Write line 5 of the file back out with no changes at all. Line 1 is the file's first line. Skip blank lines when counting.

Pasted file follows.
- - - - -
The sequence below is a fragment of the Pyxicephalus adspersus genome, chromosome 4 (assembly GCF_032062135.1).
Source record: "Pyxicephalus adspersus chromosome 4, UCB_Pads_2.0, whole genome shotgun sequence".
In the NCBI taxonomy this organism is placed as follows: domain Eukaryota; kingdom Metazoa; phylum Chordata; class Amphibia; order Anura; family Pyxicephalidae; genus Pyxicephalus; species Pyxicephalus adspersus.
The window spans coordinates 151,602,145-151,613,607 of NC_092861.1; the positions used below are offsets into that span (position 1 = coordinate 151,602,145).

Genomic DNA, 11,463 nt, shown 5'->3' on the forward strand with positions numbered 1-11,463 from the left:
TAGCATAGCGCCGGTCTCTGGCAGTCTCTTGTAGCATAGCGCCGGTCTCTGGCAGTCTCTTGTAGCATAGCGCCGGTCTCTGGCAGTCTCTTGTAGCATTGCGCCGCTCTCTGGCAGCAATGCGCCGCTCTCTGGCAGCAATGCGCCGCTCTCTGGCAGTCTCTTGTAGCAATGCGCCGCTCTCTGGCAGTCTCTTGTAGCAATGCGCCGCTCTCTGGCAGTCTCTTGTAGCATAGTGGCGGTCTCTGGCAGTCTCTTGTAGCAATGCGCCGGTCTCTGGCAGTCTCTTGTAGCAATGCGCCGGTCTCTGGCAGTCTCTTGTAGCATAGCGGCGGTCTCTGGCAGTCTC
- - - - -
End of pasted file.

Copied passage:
Genomic DNA, 11,463 nt, shown 5'->3' on the forward strand with positions numbered 1-11,463 from the left: